Home > 2010 Playoffs: Eastern Conference Quarterfinals Preview > A Look Back: The 2000 Eastern Conference Finals

A Look Back: The 2000 Eastern Conference Finals

In anticipation of the first round series between the Philadelphia Flyers and the New Jersey Devils, I’ll take a look back at the previous playoff matchups between the two rivals. Yesterday, I took a look back at the 1995 Eastern Conference Finals, which the Devils won, 4-2. Today, I’ll recap the 2000 Eastern Conference Finals, where a big hit changed the series and propelled the Devils to their second Stanley Cup championship.

When the regular season ended, Philadelphia sat atop the Atlantic Division, with 105 points. The Devils finished only two points behind the Flyers, meaning the fourth seed in the conference. Six games before the season ended, Devils general manager Lou Lamoriello decided to fire coach Rob Ftorek, electing to go with Larry Robinson to coach the team in the postseason. Philadelphia defeated Buffalo and Pittsburgh to reach the finals, and the Devils swept Florida and defeated Toronto. The teams would face each other again for a chance to play for Lord Stanley’s Cup.

In the opening game, Martin Brodeur stopped 35 shots, turning in an outstanding performance. Bobby Holik and Petr Sykora scored within a minute of each other in the third period, extending the Devils lead to 4-1. The team would go on to win Game 1 in Philadelphia, mirroring their 1995 opening game performance.

In game two, the Devils jumped out to a 3-2 lead. The series began to look eerily similar to 1995, with the Flyers losing both home games to fall into a 2-0 hole. But Rich Tocchet and Daymond Langkow scored goals in the third period to put the Flyers ahead, 4-2. Brian Boucher looked strong in net, stopping 30 shots and sending the series to the Meadowlands tied, 1-1.

It seemed Tocchet and Langkow turned the series, because game three was all Philadelphia. The Flyers defeated the Devils, 4-2, to take a 2-1 series lead. Game four went the same way, with the Flyers taking advantage of their opportunities. Craig Berube, who hadn’t scored in 86 playoff games, tallied a goal as the Flyers went on to defeat the Devils, 3-1. With the win, they swept the Devils on New Jersey’s home ice and went home to Philadelphia with a decisive 3-1 edge.

Facing elimination, the Devils played well in Philadelphia. The Devils jumped out a lead in the first period on a Jason Arnott goal, and never looked back. Patrik Elias, Bobby Holik and Sykora all scored in a 4-1 defeat over Philadelphia. Down in the series, 3-2, the Devils once again had life. But the odds were still against them. At the time, no team in the expansion era had ever rallied from a 3-1 deficit in the conference finals. What was worse, Flyers star Eric Lindros, who had missed several games after two concussions, was cleared to return to action.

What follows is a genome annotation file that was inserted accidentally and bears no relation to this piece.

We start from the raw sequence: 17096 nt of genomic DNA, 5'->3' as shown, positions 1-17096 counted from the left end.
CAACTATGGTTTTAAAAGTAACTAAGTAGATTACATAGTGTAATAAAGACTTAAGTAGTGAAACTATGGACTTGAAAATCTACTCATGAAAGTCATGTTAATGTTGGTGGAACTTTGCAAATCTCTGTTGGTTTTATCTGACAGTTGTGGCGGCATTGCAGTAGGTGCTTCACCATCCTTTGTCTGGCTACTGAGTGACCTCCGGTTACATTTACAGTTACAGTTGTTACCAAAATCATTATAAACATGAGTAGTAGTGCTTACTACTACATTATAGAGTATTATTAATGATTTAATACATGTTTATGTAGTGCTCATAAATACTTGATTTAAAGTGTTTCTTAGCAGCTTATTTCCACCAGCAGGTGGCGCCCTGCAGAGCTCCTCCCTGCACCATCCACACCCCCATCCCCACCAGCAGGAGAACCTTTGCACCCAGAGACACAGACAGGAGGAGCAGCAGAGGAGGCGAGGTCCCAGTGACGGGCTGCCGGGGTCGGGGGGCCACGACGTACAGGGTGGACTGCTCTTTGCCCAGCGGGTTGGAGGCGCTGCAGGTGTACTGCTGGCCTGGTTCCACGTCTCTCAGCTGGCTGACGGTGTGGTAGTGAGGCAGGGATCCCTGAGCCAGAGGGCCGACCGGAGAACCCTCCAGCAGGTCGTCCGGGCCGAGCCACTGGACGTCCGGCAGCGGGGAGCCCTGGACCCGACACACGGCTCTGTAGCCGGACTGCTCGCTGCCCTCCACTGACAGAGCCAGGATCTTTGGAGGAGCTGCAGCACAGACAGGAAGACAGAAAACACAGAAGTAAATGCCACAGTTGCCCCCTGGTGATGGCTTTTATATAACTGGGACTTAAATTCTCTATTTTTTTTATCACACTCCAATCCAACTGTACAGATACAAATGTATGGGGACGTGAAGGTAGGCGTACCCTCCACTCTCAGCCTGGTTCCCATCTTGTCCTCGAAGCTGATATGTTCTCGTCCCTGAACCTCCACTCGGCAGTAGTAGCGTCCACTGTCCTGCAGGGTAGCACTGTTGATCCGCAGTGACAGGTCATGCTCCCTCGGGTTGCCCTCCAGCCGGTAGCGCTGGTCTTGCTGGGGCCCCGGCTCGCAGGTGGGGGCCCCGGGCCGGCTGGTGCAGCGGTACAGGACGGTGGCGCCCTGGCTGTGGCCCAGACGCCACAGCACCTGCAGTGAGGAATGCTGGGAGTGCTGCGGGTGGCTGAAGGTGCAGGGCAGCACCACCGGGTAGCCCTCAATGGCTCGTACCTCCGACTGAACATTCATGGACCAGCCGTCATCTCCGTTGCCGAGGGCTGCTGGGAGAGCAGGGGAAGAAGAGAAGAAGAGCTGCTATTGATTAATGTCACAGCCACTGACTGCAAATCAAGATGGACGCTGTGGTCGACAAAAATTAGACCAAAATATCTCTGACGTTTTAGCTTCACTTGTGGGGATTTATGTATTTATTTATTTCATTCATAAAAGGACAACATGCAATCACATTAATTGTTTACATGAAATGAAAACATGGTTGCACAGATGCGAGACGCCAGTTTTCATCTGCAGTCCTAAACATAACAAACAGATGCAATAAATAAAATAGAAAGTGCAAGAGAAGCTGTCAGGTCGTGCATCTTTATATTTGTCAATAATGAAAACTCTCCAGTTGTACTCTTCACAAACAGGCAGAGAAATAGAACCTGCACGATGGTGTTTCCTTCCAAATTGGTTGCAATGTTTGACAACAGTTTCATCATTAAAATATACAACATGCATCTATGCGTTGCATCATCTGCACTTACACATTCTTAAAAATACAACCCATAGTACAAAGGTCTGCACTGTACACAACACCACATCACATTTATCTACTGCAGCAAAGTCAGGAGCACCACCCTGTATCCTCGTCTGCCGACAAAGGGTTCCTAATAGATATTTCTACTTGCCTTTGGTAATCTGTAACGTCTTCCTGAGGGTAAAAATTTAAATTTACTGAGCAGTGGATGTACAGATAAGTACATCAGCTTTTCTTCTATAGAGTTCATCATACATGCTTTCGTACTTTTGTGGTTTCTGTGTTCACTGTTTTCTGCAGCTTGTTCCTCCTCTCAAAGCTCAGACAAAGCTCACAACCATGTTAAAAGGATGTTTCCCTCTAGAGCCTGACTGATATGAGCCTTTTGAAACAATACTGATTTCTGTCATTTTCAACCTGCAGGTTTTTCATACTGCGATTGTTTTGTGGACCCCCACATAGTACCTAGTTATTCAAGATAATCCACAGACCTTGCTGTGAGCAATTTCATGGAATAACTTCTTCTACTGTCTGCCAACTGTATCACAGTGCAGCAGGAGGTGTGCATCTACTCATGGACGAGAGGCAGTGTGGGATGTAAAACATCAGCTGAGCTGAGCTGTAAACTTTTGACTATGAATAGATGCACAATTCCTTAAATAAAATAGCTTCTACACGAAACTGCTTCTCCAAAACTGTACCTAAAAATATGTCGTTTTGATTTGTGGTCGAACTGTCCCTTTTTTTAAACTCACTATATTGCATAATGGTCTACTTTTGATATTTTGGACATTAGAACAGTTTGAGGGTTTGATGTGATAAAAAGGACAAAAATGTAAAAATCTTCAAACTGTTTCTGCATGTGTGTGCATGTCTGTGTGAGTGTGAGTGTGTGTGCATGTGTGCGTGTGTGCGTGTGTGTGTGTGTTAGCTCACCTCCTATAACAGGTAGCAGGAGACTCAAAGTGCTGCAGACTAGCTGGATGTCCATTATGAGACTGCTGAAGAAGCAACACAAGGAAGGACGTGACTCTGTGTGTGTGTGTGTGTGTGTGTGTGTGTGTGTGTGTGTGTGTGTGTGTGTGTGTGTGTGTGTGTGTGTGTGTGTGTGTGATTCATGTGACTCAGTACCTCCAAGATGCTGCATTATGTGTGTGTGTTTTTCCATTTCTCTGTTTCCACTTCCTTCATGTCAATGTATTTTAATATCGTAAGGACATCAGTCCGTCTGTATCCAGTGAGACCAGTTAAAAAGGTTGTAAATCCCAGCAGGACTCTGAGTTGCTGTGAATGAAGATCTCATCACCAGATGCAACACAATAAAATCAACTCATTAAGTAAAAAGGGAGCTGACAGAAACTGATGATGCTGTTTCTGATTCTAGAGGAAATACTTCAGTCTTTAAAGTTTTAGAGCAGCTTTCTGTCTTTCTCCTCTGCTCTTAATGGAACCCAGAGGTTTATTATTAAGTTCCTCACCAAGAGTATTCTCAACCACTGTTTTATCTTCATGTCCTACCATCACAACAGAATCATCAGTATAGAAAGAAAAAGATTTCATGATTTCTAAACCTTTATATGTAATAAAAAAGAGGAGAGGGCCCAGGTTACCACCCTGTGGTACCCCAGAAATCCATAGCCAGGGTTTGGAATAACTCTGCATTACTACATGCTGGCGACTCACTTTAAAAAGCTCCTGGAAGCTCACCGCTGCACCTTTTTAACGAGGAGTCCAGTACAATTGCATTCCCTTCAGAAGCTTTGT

Game six began as a scoreless battle, with each team unable to light the lamp for the first 51 minutes of the game. The Devils drew first blood, with playoff hero Claude Lemieux providing the spark. Lemieux stripped Andy Delmore of the puck and worked the puck to Holik. Holik put a shot on net, and Lemieux put home the rebound for his 80th playoff goal. Even a Lindros goal couldn’t help the Flyers, as the Devils defeated their rivals, 3-1, and evened the series at three apiece and forcing a game seven.

The Devils got out to a quick lead, 1-0, in game seven. Then, Scott Stevens gave every Devils fan something to remember:

It would have been easy for the Flyers to fold, especially after a crushing hit like that. But they continued to battle, and Tocchet tied the game at one with a goal in the second period. As had happened all postseason long, the Devils big players stepped up. In the third period, Alexander Mogilny took the puck and put a shot on net. Elias, who drove the net, beat Boucher on the rebound for the series-clinching goal, and the Devils would complete the comeback.

Here’s the Elias goal:

And here’s the celebration:

After completing the comeback, the Devils moved on and faced the Dallas Stars in the finals. The Devils prevailed in six games, winning their second Stanley Cup championships. Stevens, who many believe sparked the Devils championship run with his hit, was awarded the Conn Smythe award.

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